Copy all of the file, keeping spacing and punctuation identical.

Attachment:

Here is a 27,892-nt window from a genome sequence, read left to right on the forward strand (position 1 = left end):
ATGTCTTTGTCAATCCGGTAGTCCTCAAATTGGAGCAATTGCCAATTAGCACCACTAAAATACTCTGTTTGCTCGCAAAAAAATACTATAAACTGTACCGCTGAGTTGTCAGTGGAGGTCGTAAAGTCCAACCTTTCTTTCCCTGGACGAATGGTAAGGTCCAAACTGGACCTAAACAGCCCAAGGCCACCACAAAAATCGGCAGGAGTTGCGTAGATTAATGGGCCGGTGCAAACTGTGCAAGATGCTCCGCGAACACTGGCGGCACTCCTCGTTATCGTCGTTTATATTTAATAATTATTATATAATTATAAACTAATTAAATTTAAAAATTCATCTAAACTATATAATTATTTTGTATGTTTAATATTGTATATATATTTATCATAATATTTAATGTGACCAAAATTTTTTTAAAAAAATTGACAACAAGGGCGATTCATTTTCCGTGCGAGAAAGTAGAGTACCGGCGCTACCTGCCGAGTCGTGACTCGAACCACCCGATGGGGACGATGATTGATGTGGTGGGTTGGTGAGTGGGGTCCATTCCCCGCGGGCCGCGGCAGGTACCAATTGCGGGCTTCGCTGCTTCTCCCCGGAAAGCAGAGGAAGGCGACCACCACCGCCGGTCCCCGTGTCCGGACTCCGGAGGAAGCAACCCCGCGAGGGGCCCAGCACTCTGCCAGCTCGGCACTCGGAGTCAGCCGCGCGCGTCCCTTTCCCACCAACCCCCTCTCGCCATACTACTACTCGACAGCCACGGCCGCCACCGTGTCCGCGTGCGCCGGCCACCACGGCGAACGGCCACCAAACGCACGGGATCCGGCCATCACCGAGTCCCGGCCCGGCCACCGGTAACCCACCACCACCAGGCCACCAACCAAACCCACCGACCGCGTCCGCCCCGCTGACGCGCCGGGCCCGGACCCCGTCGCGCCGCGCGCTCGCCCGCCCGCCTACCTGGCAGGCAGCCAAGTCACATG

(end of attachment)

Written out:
Here is a 27,892-nt window from a genome sequence, read left to right on the forward strand (position 1 = left end):
ATGTCTTTGTCAATCCGGTAGTCCTCAAATTGGAGCAATTGCCAATTAGCACCACTAAAATACTCTGTTTGCTCGCAAAAAAATACTATAAACTGTACCGCTGAGTTGTCAGTGGAGGTCGTAAAGTCCAACCTTTCTTTCCCTGGACGAATGGTAAGGTCCAAACTGGACCTAAACAGCCCAAGGCCACCACAAAAATCGGCAGGAGTTGCGTAGATTAATGGGCCGGTGCAAACTGTGCAAGATGCTCCGCGAACACTGGCGGCACTCCTCGTTATCGTCGTTTATATTTAATAATTATTATATAATTATAAACTAATTAAATTTAAAAATTCATCTAAACTATATAATTATTTTGTATGTTTAATATTGTATATATATTTATCATAATATTTAATGTGACCAAAATTTTTTTAAAAAAATTGACAACAAGGGCGATTCATTTTCCGTGCGAGAAAGTAGAGTACCGGCGCTACCTGCCGAGTCGTGACTCGAACCACCCGATGGGGACGATGATTGATGTGGTGGGTTGGTGAGTGGGGTCCATTCCCCGCGGGCCGCGGCAGGTACCAATTGCGGGCTTCGCTGCTTCTCCCCGGAAAGCAGAGGAAGGCGACCACCACCGCCGGTCCCCGTGTCCGGACTCCGGAGGAAGCAACCCCGCGAGGGGCCCAGCACTCTGCCAGCTCGGCACTCGGAGTCAGCCGCGCGCGTCCCTTTCCCACCAACCCCCTCTCGCCATACTACTACTCGACAGCCACGGCCGCCACCGTGTCCGCGTGCGCCGGCCACCACGGCGAACGGCCACCAAACGCACGGGATCCGGCCATCACCGAGTCCCGGCCCGGCCACCGGTAACCCACCACCACCAGGCCACCAACCAAACCCACCGACCGCGTCCGCCCCGCTGACGCGCCGGGCCCGGACCCCGTCGCGCCGCGCGCTCGCCCGCCCGCCTACCTGGCAGGCAGCCAAGTCACATG